Computer Science 301
C Programming in Unix

Fall A 2022, Siena College

Instructor and Course Information

Instructor:

Dr. James D. Teresco, Roger Bacon 321, (518) 782-6992
Electronic mail: jteresco AT siena.edu (best contact method)
Twitter: @JTerescoSienaCS
Class URL: [Link]
Lab meetings: Wednesday 10:20-12:20, Roger Bacon 302
Office hours: Monday 2:00-3:00, Tuesday 9:10-11:00, Wednesday 2:30-4:00, Friday 2:00-3:00, and by appointment

Texts

The required text for the course is The C Programming Language, 2nd Edition (Prentice-Hall, 1988, ISBN 0-13-110362-8) by Brian W. Kernighan and Dennis M. Ritchie. This is available from the Siena Bookstore (and elsewhere). If you buy elsewhere, be sure to get the correct edition. It's a handy book for any computer scientist to own, so think of it as an investment.

Course News

Submission Guidelines

Assignments will include several types of items. Different requirements apply to each, as described below. It is important that you adhere to file format and naming requirements to facilitate grading. Submissions that do not meet these requirements will not be accepted.

Lab Questions
The answers to all "lab questions" for a particular lab should be answered within your shared document copy of the lab document.

Note: for lab questions that ask you to draw a memory diagram, you have a few options. You may attempt to represent the memory with plain text, but that is difficult to construct and read. Ideally, you would use a drawing program and submit a PDF file, but you are also permitted to draw the diagram on paper and submit a scan or photograph, as long as the diagram is legible in that form.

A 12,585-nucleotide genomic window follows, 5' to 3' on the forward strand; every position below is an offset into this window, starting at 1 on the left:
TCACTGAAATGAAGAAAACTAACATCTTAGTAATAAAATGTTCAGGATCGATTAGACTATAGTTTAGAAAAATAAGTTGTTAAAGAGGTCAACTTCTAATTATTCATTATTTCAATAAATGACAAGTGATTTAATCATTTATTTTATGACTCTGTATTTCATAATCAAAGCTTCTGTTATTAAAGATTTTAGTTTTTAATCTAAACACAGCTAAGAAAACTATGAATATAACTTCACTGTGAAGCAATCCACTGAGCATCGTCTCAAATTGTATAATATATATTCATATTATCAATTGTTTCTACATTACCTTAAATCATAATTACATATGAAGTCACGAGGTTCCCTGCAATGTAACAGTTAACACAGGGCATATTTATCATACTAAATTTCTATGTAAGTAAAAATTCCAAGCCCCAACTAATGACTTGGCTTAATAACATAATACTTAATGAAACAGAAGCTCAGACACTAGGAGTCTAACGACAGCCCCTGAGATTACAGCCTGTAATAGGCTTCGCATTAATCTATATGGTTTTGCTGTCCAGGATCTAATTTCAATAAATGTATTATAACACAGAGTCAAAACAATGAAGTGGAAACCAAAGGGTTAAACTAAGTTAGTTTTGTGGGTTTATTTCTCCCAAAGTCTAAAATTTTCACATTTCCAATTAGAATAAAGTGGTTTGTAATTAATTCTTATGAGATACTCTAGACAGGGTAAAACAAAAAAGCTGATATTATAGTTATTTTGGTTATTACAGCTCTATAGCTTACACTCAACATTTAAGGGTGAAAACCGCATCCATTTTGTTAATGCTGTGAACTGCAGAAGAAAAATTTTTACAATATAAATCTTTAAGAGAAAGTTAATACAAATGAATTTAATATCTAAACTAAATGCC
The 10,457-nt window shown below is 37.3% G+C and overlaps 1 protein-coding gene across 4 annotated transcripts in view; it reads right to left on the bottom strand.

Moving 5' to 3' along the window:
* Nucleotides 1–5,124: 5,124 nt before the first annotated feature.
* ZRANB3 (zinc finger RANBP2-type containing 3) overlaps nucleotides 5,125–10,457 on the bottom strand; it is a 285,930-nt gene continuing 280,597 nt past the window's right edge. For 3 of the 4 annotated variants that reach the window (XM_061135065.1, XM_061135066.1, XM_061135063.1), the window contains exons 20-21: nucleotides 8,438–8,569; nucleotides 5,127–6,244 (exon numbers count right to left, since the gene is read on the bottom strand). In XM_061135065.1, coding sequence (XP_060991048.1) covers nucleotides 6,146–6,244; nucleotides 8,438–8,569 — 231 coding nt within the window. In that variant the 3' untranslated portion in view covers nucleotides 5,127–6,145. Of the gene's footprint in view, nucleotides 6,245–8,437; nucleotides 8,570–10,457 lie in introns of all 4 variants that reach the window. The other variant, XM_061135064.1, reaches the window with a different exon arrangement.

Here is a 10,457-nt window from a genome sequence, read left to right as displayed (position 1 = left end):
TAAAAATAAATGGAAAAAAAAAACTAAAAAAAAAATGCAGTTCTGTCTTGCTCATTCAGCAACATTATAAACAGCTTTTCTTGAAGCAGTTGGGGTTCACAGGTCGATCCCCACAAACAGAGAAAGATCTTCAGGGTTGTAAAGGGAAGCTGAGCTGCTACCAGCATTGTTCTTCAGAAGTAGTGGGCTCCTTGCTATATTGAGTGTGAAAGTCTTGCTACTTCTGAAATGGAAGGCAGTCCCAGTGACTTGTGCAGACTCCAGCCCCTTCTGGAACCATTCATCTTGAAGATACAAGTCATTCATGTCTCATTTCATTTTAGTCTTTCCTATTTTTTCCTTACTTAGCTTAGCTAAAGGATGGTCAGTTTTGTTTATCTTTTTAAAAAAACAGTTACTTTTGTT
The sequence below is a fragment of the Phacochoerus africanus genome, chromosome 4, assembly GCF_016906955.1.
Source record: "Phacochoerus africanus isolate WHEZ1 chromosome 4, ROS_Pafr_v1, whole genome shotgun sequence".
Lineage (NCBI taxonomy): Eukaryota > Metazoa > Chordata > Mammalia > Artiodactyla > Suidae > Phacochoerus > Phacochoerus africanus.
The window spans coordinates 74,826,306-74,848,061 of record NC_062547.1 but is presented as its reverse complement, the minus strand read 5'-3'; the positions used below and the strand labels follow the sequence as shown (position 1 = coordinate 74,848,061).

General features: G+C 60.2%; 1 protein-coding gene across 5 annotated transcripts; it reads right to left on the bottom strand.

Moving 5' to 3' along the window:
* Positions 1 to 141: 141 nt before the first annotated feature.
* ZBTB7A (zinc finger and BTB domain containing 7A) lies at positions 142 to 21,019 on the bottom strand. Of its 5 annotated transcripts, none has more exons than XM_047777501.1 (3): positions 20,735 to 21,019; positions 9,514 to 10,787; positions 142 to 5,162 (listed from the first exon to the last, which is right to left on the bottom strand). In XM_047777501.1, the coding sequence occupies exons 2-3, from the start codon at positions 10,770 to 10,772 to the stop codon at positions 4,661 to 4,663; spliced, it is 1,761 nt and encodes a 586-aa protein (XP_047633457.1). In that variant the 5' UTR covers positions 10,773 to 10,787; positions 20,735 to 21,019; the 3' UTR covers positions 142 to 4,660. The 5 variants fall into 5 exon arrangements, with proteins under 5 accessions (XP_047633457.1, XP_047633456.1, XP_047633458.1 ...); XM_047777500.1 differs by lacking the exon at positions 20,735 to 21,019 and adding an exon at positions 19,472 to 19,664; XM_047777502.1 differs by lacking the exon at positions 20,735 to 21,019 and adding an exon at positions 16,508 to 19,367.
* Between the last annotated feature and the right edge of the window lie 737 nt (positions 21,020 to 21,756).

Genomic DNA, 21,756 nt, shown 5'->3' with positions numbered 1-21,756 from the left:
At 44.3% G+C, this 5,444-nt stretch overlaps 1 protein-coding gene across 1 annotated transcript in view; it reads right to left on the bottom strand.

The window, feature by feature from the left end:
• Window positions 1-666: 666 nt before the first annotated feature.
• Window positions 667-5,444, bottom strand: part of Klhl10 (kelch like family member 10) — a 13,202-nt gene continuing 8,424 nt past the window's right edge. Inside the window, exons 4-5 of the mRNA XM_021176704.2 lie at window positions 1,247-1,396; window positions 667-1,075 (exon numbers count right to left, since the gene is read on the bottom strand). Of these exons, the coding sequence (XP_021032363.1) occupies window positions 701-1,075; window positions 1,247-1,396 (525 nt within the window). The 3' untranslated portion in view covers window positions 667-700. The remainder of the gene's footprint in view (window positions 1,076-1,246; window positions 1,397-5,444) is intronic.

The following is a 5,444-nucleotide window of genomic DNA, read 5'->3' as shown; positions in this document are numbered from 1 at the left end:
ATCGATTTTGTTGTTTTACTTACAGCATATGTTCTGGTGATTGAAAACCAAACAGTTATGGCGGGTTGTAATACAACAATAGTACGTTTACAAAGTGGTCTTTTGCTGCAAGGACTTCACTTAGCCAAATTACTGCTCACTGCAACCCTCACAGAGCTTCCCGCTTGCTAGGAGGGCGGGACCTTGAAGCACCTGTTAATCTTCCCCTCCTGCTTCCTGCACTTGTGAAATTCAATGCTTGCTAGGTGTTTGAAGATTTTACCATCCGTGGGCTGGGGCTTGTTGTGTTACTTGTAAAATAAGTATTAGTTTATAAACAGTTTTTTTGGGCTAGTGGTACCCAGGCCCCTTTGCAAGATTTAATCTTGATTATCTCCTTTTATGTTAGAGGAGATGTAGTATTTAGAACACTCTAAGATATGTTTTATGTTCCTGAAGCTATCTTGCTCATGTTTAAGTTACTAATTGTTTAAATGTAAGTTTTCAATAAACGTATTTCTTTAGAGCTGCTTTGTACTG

Output Captures
You will sometimes be asked to capture the output of an existing Unix command or one of your programs in a file for submission. The file name to use for each such task will be specified in the question.
Practice Programs
Your submissions for practice programs are graded primarily on correctness, but you will be required to include your name at the top of the program, and you must use the file name specified.
Programming Assignments
These are the most formal submissions and will be graded on design, documentation, style, correctness, and efficiency (where appropriate). A good design will use an appropriate algorithm, data structures, and language constructs to solve the problem. A well-documented program will include a comment at the top of each file that includes your name, the assignment, and a description of the contents of the file. There should also be comments for each structure definition, each function definition (including a brief description of the function's purpose, its parameters, and return value), each variable or group of related variables, and any section of code whose purpose and/or behavior is not obvious from context or the code itself. Style requirements include appropriate formatting (sufficient and consistent indentation, spacing, and punctuation, wrapping long lines of code), good use of constants, and meaningful and appropriate names for variables, functions, constants, and parameters. Correctness, of course, requires the expected output be produced for a set of test inputs (which will normally not be provided in advance). Efficiency will be more important in some assignments than others, and requires that the program does not do any unnecessary computation or use any more memory than needed. This includes returning memory to the system when using dynamic memory management. And, of course, you must use the file name specified.

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